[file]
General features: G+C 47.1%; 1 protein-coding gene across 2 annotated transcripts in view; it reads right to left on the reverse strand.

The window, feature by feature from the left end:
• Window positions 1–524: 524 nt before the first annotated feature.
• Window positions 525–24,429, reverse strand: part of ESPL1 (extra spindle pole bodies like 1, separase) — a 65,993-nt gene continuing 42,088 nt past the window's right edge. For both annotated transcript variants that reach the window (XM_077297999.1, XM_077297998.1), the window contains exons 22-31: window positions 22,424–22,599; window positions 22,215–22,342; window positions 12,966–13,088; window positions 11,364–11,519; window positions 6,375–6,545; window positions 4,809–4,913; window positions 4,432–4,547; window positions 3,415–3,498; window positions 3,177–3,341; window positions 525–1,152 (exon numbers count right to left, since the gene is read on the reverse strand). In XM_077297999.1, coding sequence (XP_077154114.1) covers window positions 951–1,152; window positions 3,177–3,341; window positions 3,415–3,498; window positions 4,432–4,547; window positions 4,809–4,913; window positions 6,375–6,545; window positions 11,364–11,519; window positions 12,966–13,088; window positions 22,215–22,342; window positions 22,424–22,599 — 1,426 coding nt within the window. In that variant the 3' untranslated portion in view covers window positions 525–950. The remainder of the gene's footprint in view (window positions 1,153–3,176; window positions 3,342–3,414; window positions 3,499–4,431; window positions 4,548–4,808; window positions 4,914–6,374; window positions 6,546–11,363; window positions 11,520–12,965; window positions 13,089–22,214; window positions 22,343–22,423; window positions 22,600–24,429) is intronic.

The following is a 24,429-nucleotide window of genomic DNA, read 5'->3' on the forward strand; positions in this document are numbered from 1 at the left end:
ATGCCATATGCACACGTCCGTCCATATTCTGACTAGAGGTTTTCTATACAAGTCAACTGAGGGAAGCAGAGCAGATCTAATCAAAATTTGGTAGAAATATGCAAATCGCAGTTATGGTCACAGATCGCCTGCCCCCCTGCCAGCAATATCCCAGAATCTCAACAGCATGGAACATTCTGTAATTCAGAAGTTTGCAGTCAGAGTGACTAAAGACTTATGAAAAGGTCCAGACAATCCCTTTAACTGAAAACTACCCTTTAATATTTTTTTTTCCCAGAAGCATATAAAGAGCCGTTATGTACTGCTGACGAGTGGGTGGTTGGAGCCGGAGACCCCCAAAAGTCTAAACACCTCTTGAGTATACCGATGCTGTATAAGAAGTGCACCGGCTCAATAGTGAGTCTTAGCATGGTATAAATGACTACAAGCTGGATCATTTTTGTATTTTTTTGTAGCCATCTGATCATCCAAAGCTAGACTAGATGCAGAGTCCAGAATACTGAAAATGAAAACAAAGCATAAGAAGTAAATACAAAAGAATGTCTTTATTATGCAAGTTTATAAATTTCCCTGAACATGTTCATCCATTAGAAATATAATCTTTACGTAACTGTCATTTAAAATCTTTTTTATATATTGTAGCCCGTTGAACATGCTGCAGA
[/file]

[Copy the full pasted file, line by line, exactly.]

General features: G+C 47.1%; 1 protein-coding gene across 2 annotated transcripts in view; it reads right to left on the reverse strand.

The window, feature by feature from the left end:
• Window positions 1–524: 524 nt before the first annotated feature.
• Window positions 525–24,429, reverse strand: part of ESPL1 (extra spindle pole bodies like 1, separase) — a 65,993-nt gene continuing 42,088 nt past the window's right edge. For both annotated transcript variants that reach the window (XM_077297999.1, XM_077297998.1), the window contains exons 22-31: window positions 22,424–22,599; window positions 22,215–22,342; window positions 12,966–13,088; window positions 11,364–11,519; window positions 6,375–6,545; window positions 4,809–4,913; window positions 4,432–4,547; window positions 3,415–3,498; window positions 3,177–3,341; window positions 525–1,152 (exon numbers count right to left, since the gene is read on the reverse strand). In XM_077297999.1, coding sequence (XP_077154114.1) covers window positions 951–1,152; window positions 3,177–3,341; window positions 3,415–3,498; window positions 4,432–4,547; window positions 4,809–4,913; window positions 6,375–6,545; window positions 11,364–11,519; window positions 12,966–13,088; window positions 22,215–22,342; window positions 22,424–22,599 — 1,426 coding nt within the window. In that variant the 3' untranslated portion in view covers window positions 525–950. The remainder of the gene's footprint in view (window positions 1,153–3,176; window positions 3,342–3,414; window positions 3,499–4,431; window positions 4,548–4,808; window positions 4,914–6,374; window positions 6,546–11,363; window positions 11,520–12,965; window positions 13,089–22,214; window positions 22,343–22,423; window positions 22,600–24,429) is intronic.

The following is a 24,429-nucleotide window of genomic DNA, read 5'->3' on the forward strand; positions in this document are numbered from 1 at the left end:
ATGCCATATGCACACGTCCGTCCATATTCTGACTAGAGGTTTTCTATACAAGTCAACTGAGGGAAGCAGAGCAGATCTAATCAAAATTTGGTAGAAATATGCAAATCGCAGTTATGGTCACAGATCGCCTGCCCCCCTGCCAGCAATATCCCAGAATCTCAACAGCATGGAACATTCTGTAATTCAGAAGTTTGCAGTCAGAGTGACTAAAGACTTATGAAAAGGTCCAGACAATCCCTTTAACTGAAAACTACCCTTTAATATTTTTTTTTCCCAGAAGCATATAAAGAGCCGTTATGTACTGCTGACGAGTGGGTGGTTGGAGCCGGAGACCCCCAAAAGTCTAAACACCTCTTGAGTATACCGATGCTGTATAAGAAGTGCACCGGCTCAATAGTGAGTCTTAGCATGGTATAAATGACTACAAGCTGGATCATTTTTGTATTTTTTTGTAGCCATCTGATCATCCAAAGCTAGACTAGATGCAGAGTCCAGAATACTGAAAATGAAAACAAAGCATAAGAAGTAAATACAAAAGAATGTCTTTATTATGCAAGTTTATAAATTTCCCTGAACATGTTCATCCATTAGAAATATAATCTTTACGTAACTGTCATTTAAAATCTTTTTTATATATTGTAGCCCGTTGAACATGCTGCAGA